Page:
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Organization claims a high number of drivers are unable to come close to mileage estimates

Most drivers know that when they buy a vehicle the estimates for fuel economy on the window stickers are just estimates. In the real world, driving the fuel economy can be much different. There has been more than the typical number of complaints about the fuel economy that Hyundai is claiming for its new Elantra.
 
Hyundai is claiming that the Elantra gets 29 mpg in the city and 40 mpg on the highway for an combined rated of 33 mpg. The problem is that according to the higher than usual number of complaints about the efficiency of the Elantra, the real world mileage is in the mid-20 mpg range. Drivers that purchased the vehicle based in large part on the efficiency claims are understandably upset by the real world figures. 
 
 
Consumer Watchdog is asking the EPA to investigate the mileage claims for the Elantra. The letter sent to the EPA read in part:
 
A notable exception to this rule has caught the attention of Consumer Watchdog. For the two most recent model years, Hyundai Motors has actively marketed its base models of the Elantra on their very high 29/40 MPG, and 33 MPG average, leaving a trail of disappointed drivers. An Edmunds online Town Hall discussion on the Elantra attracted scores of drivers who can't, no matter how hard they try, duplicate such numbers. One very public example of this was USA Today tech writer Jefferson Graham, whose Sept. 22 article on his new Elantra expressed his disappointment that he averaged only 22 MPG, a gap that no "break-in" period seems likely to fill.
 
Consumer Watchdog also pointed out that while automotive publication Motor Trend named the 2012 Elantra a Car of the Year contender, the fuel economy it achieved in testing was only 26.5 mpg. That number was poor enough compared to estimates for Motor Trend to mention it in the review. The consumer organization is asking the EPA to retest the Elantra and if it finds the estimates Hyundai is giving aren't accurate to impose a fine on the automaker to compensate drivers.
 
 
One of the big selling pints of the Elantra was that the 40 mpg highway claim was for the normal model of the car whereas other automakers needed special trims to hit 40 mpg. Hyundai also has the Accent with the same 40 mpg claim. Chevy has touted a version of its Cruze, the Eco, which gets 40 mpg on the highway. Ford has a special version of the Focus with a claimed 40 mpg highway rating that is called the SFE.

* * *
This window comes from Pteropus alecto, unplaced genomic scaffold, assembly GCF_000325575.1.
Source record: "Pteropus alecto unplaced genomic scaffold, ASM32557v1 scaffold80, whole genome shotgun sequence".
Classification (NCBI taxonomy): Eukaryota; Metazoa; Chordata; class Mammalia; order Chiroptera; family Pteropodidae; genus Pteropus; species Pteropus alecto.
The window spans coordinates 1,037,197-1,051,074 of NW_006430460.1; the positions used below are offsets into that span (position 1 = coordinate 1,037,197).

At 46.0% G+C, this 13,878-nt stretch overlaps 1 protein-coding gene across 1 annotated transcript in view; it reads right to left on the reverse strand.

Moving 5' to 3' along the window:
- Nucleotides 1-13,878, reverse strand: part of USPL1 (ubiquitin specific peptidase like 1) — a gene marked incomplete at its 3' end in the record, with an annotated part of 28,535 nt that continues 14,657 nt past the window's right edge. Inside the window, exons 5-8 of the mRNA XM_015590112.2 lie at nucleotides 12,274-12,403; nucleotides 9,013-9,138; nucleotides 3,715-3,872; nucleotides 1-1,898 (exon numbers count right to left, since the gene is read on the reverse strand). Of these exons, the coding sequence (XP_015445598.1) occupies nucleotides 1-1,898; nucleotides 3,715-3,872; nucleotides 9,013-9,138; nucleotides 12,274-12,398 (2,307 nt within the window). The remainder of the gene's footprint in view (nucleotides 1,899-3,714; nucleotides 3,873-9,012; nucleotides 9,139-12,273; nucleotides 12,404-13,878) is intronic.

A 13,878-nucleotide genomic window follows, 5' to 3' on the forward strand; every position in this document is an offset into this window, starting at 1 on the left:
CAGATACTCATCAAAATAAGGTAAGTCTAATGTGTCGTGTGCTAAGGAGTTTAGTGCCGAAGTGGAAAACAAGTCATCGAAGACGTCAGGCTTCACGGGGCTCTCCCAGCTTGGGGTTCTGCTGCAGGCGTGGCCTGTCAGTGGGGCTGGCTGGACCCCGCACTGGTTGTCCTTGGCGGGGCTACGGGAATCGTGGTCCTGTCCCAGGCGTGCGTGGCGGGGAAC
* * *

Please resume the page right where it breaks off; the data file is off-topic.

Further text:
In October of this year, Hyundai announced that it planned to offer a plug-in hybrid to go against the Prius called the Elantra Touring

Source: Consumer Watchdog



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RE: Ford Focus
By Solandri on 12/5/2011 8:58:48 PM , Rating: 3
quote:
I'm glad this article came out though because I started questioning whether it was just me or some flawed testing. I thought the whole new EPA measures of fuel economy were supposed to be a more real world mix with things like highway driving being 70 mph.

It bears repeating: The EPA mileage figures are not meant to be a predictor of what fuel mileage you will get with a car. While it's possible to duplicate the EPA mileage if you match their test pattern exactly, personal driving habits and vehicle maintenance patterns will alter the mileage you get.

The EPA mileage is meant to assist you in choosing between vehicles. If one car is rated at 20 mpg and another at 25 mpg, then you know to expect about 25% more mileage out of the second car. This could mean you get 19 mpg instead of 15 mpg. Or it could mean you get 30 mpg instead of 24 mpg. The EPA isn't trying to tell you what mpg you're going to get. They're trying to tell you the ratio of mileage you should expect from the two vehicles.


RE: Ford Focus
By BioHazardous on 12/6/2011 8:18:48 AM , Rating: 2
quote:
It bears repeating:


Then it also bears repeating that the new EPA testing standards were supposed to be more realistic with real world driving, not less as they appear to be from my tests.


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